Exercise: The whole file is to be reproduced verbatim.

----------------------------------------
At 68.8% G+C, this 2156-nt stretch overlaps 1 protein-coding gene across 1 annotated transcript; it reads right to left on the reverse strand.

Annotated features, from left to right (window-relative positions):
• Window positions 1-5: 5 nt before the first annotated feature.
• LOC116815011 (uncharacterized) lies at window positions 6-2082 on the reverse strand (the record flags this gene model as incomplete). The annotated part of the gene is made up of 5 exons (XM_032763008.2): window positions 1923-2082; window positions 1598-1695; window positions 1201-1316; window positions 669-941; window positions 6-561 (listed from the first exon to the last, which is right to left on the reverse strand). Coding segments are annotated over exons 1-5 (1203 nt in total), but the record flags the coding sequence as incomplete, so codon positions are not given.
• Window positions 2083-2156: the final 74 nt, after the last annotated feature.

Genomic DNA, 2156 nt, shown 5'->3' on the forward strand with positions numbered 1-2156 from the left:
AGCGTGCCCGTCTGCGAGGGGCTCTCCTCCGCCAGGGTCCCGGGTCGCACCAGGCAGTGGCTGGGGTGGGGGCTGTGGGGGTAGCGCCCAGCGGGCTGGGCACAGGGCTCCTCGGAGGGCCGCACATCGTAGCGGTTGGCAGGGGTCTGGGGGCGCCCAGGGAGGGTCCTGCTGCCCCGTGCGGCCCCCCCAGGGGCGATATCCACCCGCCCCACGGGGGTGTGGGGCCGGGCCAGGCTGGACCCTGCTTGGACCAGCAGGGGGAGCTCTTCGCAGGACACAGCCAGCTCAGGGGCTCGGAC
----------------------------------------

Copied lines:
At 68.8% G+C, this 2156-nt stretch overlaps 1 protein-coding gene across 1 annotated transcript; it reads right to left on the reverse strand.

Annotated features, from left to right (window-relative positions):
• Window positions 1-5: 5 nt before the first annotated feature.
• LOC116815011 (uncharacterized) lies at window positions 6-2082 on the reverse strand (the record flags this gene model as incomplete). The annotated part of the gene is made up of 5 exons (XM_032763008.2): window positions 1923-2082; window positions 1598-1695; window positions 1201-1316; window positions 669-941; window positions 6-561 (listed from the first exon to the last, which is right to left on the reverse strand). Coding segments are annotated over exons 1-5 (1203 nt in total), but the record flags the coding sequence as incomplete, so codon positions are not given.
• Window positions 2083-2156: the final 74 nt, after the last annotated feature.

Genomic DNA, 2156 nt, shown 5'->3' on the forward strand with positions numbered 1-2156 from the left:
AGCGTGCCCGTCTGCGAGGGGCTCTCCTCCGCCAGGGTCCCGGGTCGCACCAGGCAGTGGCTGGGGTGGGGGCTGTGGGGGTAGCGCCCAGCGGGCTGGGCACAGGGCTCCTCGGAGGGCCGCACATCGTAGCGGTTGGCAGGGGTCTGGGGGCGCCCAGGGAGGGTCCTGCTGCCCCGTGCGGCCCCCCCAGGGGCGATATCCACCCGCCCCACGGGGGTGTGGGGCCGGGCCAGGCTGGACCCTGCTTGGACCAGCAGGGGGAGCTCTTCGCAGGACACAGCCAGCTCAGGGGCTCGGAC